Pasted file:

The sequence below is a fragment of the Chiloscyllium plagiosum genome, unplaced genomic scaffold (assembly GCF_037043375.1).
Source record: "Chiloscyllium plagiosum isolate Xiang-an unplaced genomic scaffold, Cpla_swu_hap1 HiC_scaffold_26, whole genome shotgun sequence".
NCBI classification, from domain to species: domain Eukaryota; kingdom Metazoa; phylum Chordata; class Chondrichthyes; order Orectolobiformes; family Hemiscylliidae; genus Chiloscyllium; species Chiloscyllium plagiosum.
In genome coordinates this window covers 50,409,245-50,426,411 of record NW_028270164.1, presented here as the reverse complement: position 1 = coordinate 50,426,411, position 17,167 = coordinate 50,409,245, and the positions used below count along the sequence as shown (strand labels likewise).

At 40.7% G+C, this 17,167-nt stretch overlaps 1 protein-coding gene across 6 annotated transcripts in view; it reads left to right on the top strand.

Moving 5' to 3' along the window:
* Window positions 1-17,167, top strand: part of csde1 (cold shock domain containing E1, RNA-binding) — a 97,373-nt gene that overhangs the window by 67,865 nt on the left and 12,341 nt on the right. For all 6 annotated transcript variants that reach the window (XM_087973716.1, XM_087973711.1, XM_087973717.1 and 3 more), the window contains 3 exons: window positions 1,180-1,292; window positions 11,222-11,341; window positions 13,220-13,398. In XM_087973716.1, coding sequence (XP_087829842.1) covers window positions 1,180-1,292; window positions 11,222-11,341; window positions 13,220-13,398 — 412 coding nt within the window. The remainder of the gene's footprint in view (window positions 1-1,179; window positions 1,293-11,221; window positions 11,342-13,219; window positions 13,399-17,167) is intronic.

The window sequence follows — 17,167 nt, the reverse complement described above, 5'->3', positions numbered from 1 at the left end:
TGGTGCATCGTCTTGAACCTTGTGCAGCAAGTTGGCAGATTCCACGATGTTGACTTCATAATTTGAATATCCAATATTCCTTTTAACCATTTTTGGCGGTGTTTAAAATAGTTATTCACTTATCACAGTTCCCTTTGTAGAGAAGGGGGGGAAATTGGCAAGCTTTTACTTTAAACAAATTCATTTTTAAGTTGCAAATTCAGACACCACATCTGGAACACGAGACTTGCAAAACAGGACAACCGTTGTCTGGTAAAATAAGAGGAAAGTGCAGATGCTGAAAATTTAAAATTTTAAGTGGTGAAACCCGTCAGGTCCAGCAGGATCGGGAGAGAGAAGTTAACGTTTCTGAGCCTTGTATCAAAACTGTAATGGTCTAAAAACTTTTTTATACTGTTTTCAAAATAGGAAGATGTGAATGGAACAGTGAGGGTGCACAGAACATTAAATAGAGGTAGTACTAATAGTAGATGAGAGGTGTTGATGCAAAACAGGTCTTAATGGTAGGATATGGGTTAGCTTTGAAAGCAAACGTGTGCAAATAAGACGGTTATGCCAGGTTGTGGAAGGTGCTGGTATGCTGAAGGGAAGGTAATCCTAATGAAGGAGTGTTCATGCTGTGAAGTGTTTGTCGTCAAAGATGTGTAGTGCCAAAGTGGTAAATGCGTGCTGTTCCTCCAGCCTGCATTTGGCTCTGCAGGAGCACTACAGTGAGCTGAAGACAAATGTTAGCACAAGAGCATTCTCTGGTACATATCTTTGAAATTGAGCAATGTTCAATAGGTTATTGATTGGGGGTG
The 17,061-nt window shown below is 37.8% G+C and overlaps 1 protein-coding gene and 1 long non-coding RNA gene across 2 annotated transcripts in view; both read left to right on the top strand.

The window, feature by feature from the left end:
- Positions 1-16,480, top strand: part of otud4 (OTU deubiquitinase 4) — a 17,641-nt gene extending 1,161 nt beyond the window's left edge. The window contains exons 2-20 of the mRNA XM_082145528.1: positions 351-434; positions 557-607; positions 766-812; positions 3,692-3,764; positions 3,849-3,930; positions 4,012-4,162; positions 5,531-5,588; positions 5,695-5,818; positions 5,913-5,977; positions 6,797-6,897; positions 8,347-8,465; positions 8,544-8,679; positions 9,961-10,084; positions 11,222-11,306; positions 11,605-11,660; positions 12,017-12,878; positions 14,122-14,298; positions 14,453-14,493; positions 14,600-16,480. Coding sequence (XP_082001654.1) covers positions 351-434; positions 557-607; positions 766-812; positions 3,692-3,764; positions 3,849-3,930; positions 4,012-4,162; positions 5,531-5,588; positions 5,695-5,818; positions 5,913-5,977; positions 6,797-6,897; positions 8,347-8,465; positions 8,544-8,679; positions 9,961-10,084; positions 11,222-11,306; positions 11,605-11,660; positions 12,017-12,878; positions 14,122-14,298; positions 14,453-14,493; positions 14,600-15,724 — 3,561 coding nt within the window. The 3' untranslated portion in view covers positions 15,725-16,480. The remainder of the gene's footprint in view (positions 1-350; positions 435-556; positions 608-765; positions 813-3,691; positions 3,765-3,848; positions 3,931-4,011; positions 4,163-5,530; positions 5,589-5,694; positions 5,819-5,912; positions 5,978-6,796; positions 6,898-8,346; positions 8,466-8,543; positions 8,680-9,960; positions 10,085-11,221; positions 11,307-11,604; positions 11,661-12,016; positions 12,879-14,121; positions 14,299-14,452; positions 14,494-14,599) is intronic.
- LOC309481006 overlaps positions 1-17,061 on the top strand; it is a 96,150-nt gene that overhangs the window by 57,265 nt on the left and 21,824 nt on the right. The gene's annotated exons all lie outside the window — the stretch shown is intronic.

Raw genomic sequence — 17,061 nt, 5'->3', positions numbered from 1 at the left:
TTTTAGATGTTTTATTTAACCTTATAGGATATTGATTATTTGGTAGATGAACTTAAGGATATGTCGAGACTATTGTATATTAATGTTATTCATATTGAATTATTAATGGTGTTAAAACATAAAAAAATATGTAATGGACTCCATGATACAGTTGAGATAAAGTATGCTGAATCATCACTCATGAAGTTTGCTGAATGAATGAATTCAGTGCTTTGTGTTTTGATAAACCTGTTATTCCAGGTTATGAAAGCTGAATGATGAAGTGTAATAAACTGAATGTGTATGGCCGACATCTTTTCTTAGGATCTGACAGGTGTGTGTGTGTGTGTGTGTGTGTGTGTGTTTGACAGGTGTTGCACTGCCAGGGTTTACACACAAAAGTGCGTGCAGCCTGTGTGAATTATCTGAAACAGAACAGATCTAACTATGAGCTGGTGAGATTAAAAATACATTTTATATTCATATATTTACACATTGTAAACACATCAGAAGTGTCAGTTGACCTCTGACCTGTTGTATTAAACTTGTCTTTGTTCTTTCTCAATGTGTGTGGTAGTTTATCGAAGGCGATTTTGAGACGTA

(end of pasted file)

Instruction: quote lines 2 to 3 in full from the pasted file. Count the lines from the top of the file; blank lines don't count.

Source record: "Chiloscyllium plagiosum isolate Xiang-an unplaced genomic scaffold, Cpla_swu_hap1 HiC_scaffold_26, whole genome shotgun sequence".
NCBI classification, from domain to species: domain Eukaryota; kingdom Metazoa; phylum Chordata; class Chondrichthyes; order Orectolobiformes; family Hemiscylliidae; genus Chiloscyllium; species Chiloscyllium plagiosum.